Let's define atheism, and other misnomers
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02-05-2014, 07:17 PM
RE: Let's define atheism, and other misnomers
(02-05-2014 06:05 PM)djhall Wrote:  However, you do seem to believe the word itself is somehow important, and you seem to have put a fair amount of thought into reaching that conclusion. I'm trying to understand the how and why of that, though I sometimes get the impression you enjoy the arguing and demonstrating your mastery of terminology enough that it would spoil your fun to dumb it down to that level.

It has to do with ontology - the study of what exists, and the order that we organize our understanding of reality. Humanist/atheists make slight differences in ordering the description of reality. Theists begin their description with god - humanists/atheists begin with human beings.

Humanism - ontological doctrine that posits that humans define reality
Theism - ontological doctrine that posits a supernatural entity creates and defines reality
Atheism - political doctrine opposed to theist doctrine in public policy
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02-05-2014, 07:21 PM
RE: Let's define atheism, and other misnomers
(02-05-2014 06:54 PM)djhall Wrote:  Hmm... are you essentially arguing that atheism, as currently defined in terms of being not-theist, is too limited a vision to be effectively and actively promoted to a larger audience as a viable alternative to theism, as it contributes no positive vision or replacement for the theist based views, morals, ethics, and political movements that would need to be replaced if atheism were to win the battle of ideas over theism?
If atheism wins the battle of ideas and theism is eradicated, then there is no further need for the designation of, "Atheism."

(02-05-2014 06:54 PM)djhall Wrote:  Instead we should view atheism as merely the political opposition to theist doctrine in law, and promote identification with humanism instead in order to build a positive alternative vision for morals, ethics, justification of social laws, etc. that can be promoted as a positive alternative to theism and which would not be archaically tied to "not-theism" logic if it won the war of ideas and theism died out as a widespread belief?
That seems aligned with what I am trying to convey.

Humanism - ontological doctrine that posits that humans define reality
Theism - ontological doctrine that posits a supernatural entity creates and defines reality
Atheism - political doctrine opposed to theist doctrine in public policy
I am right, and you are wrong - I hope you die peacefullyCool
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02-05-2014, 08:01 PM (This post was last modified: 02-05-2014 08:05 PM by djhall.)
RE: Let's define atheism, and other misnomers
(02-05-2014 07:21 PM)TrainWreck Wrote:  
(02-05-2014 06:54 PM)djhall Wrote:  Hmm... are you essentially arguing that atheism, as currently defined in terms of being not-theist, is too limited a vision to be effectively and actively promoted to a larger audience as a viable alternative to theism, as it contributes no positive vision or replacement for the theist based views, morals, ethics, and political movements that would need to be replaced if atheism were to win the battle of ideas over theism?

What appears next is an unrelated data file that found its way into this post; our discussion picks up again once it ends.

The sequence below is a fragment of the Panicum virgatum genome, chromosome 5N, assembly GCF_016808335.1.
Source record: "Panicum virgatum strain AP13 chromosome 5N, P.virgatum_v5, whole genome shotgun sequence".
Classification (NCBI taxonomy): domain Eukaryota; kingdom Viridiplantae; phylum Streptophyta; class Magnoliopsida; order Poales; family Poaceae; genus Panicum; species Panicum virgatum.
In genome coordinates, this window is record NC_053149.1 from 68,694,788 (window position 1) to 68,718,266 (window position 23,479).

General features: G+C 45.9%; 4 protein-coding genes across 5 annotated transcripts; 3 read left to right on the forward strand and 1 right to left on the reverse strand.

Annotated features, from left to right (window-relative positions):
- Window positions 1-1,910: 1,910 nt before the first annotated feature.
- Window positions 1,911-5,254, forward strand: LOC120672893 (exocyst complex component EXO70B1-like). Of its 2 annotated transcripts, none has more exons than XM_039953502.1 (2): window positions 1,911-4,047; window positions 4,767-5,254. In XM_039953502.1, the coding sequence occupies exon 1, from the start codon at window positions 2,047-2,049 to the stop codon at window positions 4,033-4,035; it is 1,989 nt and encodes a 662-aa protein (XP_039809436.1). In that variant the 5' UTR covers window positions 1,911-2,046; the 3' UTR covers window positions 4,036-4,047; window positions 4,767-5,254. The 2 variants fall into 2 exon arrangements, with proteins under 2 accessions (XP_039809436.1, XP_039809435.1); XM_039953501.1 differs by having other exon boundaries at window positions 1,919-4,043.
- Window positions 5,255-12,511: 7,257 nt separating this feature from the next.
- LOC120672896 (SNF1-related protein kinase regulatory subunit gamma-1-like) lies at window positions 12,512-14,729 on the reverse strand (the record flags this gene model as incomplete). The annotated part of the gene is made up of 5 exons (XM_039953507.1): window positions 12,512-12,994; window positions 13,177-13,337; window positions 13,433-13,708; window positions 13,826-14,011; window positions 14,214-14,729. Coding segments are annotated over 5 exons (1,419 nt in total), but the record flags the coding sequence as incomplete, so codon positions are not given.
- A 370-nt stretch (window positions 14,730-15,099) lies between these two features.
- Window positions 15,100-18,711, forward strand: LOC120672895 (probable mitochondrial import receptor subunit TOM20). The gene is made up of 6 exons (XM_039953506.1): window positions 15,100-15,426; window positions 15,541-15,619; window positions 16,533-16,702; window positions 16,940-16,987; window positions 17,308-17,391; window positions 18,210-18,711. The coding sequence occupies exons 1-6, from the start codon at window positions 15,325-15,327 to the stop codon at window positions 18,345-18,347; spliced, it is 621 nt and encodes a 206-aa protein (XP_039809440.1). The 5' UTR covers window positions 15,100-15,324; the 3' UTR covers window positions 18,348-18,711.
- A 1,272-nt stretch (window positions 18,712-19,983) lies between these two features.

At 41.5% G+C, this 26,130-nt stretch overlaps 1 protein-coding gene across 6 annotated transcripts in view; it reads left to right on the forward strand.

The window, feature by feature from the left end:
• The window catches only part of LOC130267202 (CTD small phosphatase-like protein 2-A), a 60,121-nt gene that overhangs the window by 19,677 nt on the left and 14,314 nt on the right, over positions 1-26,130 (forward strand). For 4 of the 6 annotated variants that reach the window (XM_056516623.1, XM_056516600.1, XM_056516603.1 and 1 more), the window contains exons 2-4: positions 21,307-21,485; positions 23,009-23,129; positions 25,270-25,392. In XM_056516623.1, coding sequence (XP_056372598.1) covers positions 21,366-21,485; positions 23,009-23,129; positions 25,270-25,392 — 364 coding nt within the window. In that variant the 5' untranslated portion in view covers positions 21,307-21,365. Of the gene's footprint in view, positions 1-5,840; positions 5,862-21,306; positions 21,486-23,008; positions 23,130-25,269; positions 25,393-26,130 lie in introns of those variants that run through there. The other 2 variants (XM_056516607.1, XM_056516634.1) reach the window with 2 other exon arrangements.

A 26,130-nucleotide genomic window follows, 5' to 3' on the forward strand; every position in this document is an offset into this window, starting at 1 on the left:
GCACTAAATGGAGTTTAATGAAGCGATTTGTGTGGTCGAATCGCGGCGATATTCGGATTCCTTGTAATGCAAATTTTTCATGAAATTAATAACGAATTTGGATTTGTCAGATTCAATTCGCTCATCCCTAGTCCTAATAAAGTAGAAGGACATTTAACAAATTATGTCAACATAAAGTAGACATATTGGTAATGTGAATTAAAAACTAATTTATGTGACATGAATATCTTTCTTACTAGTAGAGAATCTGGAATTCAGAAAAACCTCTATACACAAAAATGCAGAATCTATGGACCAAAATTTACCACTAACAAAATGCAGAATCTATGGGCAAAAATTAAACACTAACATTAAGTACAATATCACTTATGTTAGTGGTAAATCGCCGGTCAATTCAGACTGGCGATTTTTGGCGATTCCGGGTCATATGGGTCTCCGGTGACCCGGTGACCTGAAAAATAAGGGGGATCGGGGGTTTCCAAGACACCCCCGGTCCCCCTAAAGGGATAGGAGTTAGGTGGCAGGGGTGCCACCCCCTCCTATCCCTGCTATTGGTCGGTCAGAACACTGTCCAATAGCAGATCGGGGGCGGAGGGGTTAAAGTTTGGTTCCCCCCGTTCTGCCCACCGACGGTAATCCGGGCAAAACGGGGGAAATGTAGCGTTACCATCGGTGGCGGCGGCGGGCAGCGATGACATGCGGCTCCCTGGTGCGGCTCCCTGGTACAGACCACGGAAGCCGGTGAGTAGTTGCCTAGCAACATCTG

If atheism wins the battle of ideas and theism is eradicated, then there is no further need for the designation of, "Atheism."

(02-05-2014 06:54 PM)djhall Wrote:  Instead we should view atheism as merely the political opposition to theist doctrine in law, and promote identification with humanism instead in order to build a positive alternative vision for morals, ethics, justification of social laws, etc. that can be promoted as a positive alternative to theism and which would not be archaically tied to "not-theism" logic if it won the war of ideas and theism died out as a widespread belief?
That seems aligned with what I am trying to convey.
Okay, well, then I'm glad I made the effort to keep digging until I could at least understand at least the general nature of what your proposal is about. The claim that your definition of atheist is the correct one is based on an ontological definition of "correct". Taking ontology out of the discussion, you were somewhat open to allowing me to rephrase "correct" as "more useful for the future", so that gets past getting hung up in the "correct definition" debate.

All in all, it has definitely given me an interesting perspective that I think does have some merit, and which I did not have before. Not to trivialize your points, but yes, atheism as "non-theism" is fundamentally rejectionist without anything positive to offer. It offers nothing in addition to rejection of theism, and without theism to stand in contrast to, atheism becomes a pointless rejection of nothing. I don't see that as a fundamental problem for atheism, since without theism there isn't any need to designate oneself as a non-theist. However, it does change something in how I see atheism.

I don't think atheism itself necessarily needs to have anything to positive to offer, but it does makes me see atheism as more of a "first step" that ultimately should lead to another rather than being a destination or stopping point in and of itself. I don't generally take people seriously who simply reject solutions but offer no alternatives. I wouldn't give much serious consideration to someone who advocated the elimination of cars or roads unless they also had a comprehensive positive vision of a viable replacement. If their only contribution was "not cars or roads, but it isn't my problem to suggest an alternative", they would probably lose credibility in my eyes unless I was really convinced they had a very good argument for why cars and roads simply could not continue and they seemed to have a genuine desire to work toward finding something suitable as an alternative.

From that perspective, I see the merits in asking, "Okay, so you are atheist. Now that we have established what you aren't, what ARE you? What are you FOR? What do you have positive to contribute?" I see this as different from atheism, since I suspect non-theists will have a variety of answers to that question, but I like the added perspective of seeing a "next step" of not just rejecting theism but finding something positive to contribute to society as well.